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Stepping Out Into Nature: Web Resources to Enrich Science Instruction

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While nothing can replace actual experience when exploring the natural world, there are a variety of tech tools that can enhance understanding of the environment. With a multitude of engaging web resources available, students can gain background information and general knowledge about nature and its importance to our lives.

Amp up your science instruction with these comprehensive sites:

arkive.org-ARKIVE is a hub for films, photographs, and audio recordings of the world’s species.

Cells Alive-CELLS Alive! represents 30 years of capturing film and computer-enhanced images of living cells and organisms for education and medical research.  Hosted by Jim Sullivan, and continuously updated, this site now exceeds four million visitors a year.

Animal Diversity Web-From the University of Michigan Museum of Zoology, the Animal Diversity Web is an online database of animal natural history, distribution, classification and conservation biology.  The Animal Diversity Web is truly a collaborative effort as students can contribute to web content. To do this, teachers must submit a request form.

Catch the Science Bug– Catch the Science Bug increases science literacy and raises environmental awareness by adhering to national standards and guidelines for content and using varied teaching methods for engaging all types of learners.

Science With Me-Kids love hands-on projects. Science With Me is brimming with fun science projects and resources including science movies, songs, coloring sheets, worksheets and stories.

Active Science-Active Science has 15 different scientific modules, including interactive games and activities.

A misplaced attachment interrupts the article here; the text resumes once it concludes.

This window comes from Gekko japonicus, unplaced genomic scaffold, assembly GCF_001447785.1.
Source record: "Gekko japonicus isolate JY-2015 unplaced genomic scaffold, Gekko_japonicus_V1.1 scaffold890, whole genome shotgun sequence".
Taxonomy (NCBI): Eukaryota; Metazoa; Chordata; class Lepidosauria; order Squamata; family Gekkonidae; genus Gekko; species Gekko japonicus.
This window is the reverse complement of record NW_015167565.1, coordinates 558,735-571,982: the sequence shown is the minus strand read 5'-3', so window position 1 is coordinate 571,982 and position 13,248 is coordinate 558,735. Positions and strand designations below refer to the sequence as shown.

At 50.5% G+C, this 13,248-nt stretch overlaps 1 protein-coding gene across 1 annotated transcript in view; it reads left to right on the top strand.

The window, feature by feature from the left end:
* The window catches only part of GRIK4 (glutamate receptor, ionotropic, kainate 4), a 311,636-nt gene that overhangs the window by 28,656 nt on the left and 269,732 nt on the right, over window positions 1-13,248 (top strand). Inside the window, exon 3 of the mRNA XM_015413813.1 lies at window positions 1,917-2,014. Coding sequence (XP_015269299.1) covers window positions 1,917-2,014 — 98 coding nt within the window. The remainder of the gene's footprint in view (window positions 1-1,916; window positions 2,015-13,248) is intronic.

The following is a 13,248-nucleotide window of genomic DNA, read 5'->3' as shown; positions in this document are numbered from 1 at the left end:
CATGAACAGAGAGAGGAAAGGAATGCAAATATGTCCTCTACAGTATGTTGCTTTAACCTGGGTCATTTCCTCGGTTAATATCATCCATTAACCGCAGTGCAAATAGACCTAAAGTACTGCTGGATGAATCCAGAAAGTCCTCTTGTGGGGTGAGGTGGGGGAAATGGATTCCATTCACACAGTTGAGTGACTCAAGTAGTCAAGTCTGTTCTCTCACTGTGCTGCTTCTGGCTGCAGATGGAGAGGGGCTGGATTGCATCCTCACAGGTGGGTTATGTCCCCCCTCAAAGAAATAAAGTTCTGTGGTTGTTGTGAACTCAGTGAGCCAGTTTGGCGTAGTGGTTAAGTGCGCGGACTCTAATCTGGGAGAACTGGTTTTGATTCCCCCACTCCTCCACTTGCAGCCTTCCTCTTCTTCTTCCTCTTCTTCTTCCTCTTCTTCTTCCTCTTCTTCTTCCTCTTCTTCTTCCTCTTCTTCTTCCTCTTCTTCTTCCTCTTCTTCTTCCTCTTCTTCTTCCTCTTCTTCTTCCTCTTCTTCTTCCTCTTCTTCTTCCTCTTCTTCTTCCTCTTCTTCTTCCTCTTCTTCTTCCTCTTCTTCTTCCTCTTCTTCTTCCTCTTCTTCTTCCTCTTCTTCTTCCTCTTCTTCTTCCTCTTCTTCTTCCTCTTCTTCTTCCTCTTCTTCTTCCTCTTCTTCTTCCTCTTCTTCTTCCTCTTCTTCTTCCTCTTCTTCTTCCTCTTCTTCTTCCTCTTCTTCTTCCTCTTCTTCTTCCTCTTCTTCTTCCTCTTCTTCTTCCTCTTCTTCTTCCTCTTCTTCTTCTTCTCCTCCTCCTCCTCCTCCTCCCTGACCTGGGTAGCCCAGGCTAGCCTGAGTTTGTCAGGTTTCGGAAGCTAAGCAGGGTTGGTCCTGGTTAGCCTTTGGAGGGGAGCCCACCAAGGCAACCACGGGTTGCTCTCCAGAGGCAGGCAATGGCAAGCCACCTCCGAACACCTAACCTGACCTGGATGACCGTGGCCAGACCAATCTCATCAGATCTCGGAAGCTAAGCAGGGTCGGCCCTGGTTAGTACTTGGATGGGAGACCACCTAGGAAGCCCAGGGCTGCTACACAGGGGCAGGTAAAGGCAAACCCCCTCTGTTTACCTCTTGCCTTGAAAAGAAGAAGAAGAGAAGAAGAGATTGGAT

EcoKids– EcoKids is an interactive environmental web site for children, their families, and educators in Canada and around the world. Multimedia activities allow children an enjoyable channel to learn about the environment.

Periodic Table of Elements – With simple videos, The Periodic Table of Elements offers a glimpse into the properties of each element.

The Science Network-The Science Network showcases the world’s leading scientists explaining concepts including viruses and the birth of neurons.

PopTech– Bringing together a global community of innovators, PopTech has videos explaining economics, water, and plant-based fuels.

National Geographic Kids– The gold standard of nature sites, Nat Geo Kids inspires children to become stewards of the environment through a wide gamut of multimedia learning tools.

In the spirit of Earth Day and the ongoing push to foster a love for science and our natural world, these websites are the ideal addition to your science focused unit of study.

QR Codes: Scanning to Learn

 

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Photo credit: lydiashiningbrightly via flickr (CC BY 2.0)